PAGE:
The Best Coffee Creamer For High Cholesterol (& The Worst)

Are you interested in finding out what is the best coffee creamer for high cholesterol? 

I get it, since coffee is usually the first thing we consume in the morning, it’s important to start the day off in a heart-healthy way!   

You may be aware that traditional coffee cream is high in saturated fat. Or maybe you’ve tried black coffee and just can’t do it.  You’ve come to the right place.  

Whether you are a regular coffee drinker or enjoy a decaf now and then, read on to understand how a small change to your daily coffee habit can add flavour and improve cholesterol levels.

*Please note that this post contains clearly identified affiliate links.  If you click on these links and choose to make a purchase, I may receive a commission (at no cost to you). As an Amazon Associate, I earn from qualifying purchases.

Top Takeaways

  • Coffee creamers can be high in saturated fats, trans fats, and added sugars, which are not ideal for individuals with high cholesterol.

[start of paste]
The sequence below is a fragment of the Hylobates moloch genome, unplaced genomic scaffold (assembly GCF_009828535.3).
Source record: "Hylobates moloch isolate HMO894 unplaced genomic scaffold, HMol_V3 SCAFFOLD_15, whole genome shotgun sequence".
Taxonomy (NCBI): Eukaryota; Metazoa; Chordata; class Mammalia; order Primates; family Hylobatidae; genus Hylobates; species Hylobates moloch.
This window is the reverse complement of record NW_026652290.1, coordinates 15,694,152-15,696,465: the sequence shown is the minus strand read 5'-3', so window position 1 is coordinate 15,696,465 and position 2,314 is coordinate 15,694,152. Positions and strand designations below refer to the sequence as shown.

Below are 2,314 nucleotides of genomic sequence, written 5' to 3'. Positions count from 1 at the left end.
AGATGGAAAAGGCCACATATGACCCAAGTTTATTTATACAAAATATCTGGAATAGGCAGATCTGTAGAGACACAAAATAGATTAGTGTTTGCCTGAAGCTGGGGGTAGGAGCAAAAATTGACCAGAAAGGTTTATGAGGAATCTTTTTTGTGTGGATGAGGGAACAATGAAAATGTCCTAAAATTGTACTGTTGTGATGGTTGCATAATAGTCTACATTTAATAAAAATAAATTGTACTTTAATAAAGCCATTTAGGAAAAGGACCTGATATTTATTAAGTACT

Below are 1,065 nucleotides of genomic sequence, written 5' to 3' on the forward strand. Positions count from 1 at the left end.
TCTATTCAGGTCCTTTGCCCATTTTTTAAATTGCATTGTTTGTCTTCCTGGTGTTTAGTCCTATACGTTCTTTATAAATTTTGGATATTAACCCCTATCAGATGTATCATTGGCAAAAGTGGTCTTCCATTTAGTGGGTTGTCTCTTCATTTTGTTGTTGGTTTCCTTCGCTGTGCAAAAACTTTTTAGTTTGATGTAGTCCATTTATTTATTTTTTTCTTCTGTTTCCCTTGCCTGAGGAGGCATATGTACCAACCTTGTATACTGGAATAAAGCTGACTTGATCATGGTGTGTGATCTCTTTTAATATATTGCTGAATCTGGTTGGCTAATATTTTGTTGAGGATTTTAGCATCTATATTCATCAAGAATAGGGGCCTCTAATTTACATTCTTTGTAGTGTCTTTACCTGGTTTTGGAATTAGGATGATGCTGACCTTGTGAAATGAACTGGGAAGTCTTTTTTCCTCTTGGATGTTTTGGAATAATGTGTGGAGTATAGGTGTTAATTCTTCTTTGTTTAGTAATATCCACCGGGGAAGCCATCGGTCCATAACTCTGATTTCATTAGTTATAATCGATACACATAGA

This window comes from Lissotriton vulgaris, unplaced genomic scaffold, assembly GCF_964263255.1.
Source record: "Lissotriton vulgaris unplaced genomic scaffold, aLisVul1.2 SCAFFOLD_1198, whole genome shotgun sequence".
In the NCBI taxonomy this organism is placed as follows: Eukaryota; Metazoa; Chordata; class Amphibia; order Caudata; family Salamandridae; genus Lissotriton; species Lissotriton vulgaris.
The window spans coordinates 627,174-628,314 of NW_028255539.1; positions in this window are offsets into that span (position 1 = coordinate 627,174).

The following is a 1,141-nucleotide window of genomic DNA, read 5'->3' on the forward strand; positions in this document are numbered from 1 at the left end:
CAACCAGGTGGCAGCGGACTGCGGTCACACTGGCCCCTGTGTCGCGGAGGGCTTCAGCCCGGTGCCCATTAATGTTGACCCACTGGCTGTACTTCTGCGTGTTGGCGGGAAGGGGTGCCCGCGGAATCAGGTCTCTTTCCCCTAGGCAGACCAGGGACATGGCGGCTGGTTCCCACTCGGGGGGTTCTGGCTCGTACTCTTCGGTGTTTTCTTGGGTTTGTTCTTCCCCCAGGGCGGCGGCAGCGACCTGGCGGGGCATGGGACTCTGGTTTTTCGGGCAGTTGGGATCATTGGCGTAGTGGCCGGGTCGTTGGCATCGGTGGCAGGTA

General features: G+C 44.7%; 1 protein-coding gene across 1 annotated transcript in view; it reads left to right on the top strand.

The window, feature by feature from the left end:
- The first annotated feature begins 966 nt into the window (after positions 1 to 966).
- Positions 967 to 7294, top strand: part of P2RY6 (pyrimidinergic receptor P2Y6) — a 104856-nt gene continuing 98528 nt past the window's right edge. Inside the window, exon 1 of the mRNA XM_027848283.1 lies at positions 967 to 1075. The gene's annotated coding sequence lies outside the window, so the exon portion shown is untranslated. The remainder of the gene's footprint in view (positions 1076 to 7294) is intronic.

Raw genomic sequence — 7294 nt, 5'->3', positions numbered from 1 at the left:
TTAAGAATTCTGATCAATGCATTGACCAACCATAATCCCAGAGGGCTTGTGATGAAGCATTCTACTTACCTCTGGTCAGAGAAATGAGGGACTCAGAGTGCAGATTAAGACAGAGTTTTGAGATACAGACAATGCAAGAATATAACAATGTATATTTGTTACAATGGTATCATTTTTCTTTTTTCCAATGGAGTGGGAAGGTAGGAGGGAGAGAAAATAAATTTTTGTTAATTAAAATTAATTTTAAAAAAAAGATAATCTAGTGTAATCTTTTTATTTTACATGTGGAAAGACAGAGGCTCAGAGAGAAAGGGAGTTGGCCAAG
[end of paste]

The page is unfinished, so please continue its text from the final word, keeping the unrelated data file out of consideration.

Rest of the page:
• To choose a heart-healthy coffee creamer, look for options that are low in saturated and trans fats, such as unsweetened plain soy milk, skim or 1% dairy milk, Carnation evaporated milk, Nut Pods, or organic soy milk powder. These options provide creaminess without significantly increasing cholesterol levels.
  • Avoid coffee creamers like Coffee Mate that contain hydrogenated vegetable oils (trans fats) and added sugars, as they can negatively impact cholesterol levels. Additionally, consider adding flavor to your coffee with spices, extracts, chia seeds, or plant-based protein powder as alternatives to traditional creamers.